Chuen Chuen uses this story when hiring new employees to help them understand their leadership style and what is expected of them when it comes to communicating with other team members in their new role.
#2 Tell a story…where the key idea evokes an emotion
In the next example, my colleague Reena Kansal offers a story from an anthology of essays American Like Me, Reflections On Life Between Cultures, edited by America Ferrera. In this story, Reshma Saujani demonstrates the complexity hidden in a simple idea:
When I order the Grand Chai Tea Latte at Starbucks, I almost always lie. It’s a white lie, as innocent and airy as the froth on the drink, and carefully engineered to make life easier for all of us.
“May I know your name, ma’am?”
“Maya,” I say efficiently, whipping out my credit card.
The Barista is a lavender-haired teenager with eyeliner so exquisite and precise that for a fleeting moment I wish I had chosen a more mysterious name, one that might impress her, as exactly nothing seems to do. She scribbles Maya on the side of the mug with her marker and I think of Maya. The real Maya whose name I stole for my Starbucks order.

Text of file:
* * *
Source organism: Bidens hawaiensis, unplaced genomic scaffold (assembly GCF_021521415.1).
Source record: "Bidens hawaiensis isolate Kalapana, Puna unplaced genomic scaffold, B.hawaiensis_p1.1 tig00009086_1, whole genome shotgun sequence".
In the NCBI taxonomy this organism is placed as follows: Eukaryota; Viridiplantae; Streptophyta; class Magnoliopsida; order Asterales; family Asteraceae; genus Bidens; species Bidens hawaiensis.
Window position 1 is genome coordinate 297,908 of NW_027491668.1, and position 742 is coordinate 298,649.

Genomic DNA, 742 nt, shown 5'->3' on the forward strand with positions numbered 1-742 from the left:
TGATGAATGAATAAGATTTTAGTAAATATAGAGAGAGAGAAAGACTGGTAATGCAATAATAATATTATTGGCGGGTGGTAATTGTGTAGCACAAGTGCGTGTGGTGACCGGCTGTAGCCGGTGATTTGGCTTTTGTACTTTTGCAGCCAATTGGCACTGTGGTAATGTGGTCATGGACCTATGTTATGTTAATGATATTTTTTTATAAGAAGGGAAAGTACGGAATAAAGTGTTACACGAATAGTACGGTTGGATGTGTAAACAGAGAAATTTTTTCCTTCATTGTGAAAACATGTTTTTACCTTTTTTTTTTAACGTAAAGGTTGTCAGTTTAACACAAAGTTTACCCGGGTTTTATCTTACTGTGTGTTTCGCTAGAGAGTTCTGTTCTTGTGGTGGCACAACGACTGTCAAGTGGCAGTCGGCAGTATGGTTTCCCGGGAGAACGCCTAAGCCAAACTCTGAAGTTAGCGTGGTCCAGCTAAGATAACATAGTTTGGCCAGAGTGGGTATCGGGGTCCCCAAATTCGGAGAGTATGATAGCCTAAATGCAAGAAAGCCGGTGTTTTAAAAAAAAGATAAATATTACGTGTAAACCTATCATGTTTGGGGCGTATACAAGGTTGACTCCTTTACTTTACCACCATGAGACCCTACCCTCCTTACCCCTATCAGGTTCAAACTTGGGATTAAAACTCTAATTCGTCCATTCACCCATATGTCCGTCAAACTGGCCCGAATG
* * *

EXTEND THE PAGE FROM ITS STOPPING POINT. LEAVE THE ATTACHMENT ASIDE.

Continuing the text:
She happens to be my niece. She’s a pretty fifteen-year-old who has no idea I borrow her name on a regular basis. But I do this because the baristas can spell and pronounce it correctly every time.
We say and hear our name several times a day, often without really thinking about it. However, it is connected to our identity, family and sense of belonging and has deeper roots than what may appear on the surface.
This story reveals many of the ideas entangled in the single abstract noun ‘name’ and makes the listener question their own relationship to names. Asking your team to share personal but non-private stories like these can spark emotion and build trust among team members while providing meaningful approaches to understanding an organization’s value for diversity during a DEI training session.
#3 Tell a story… by standing on the shoulders of giants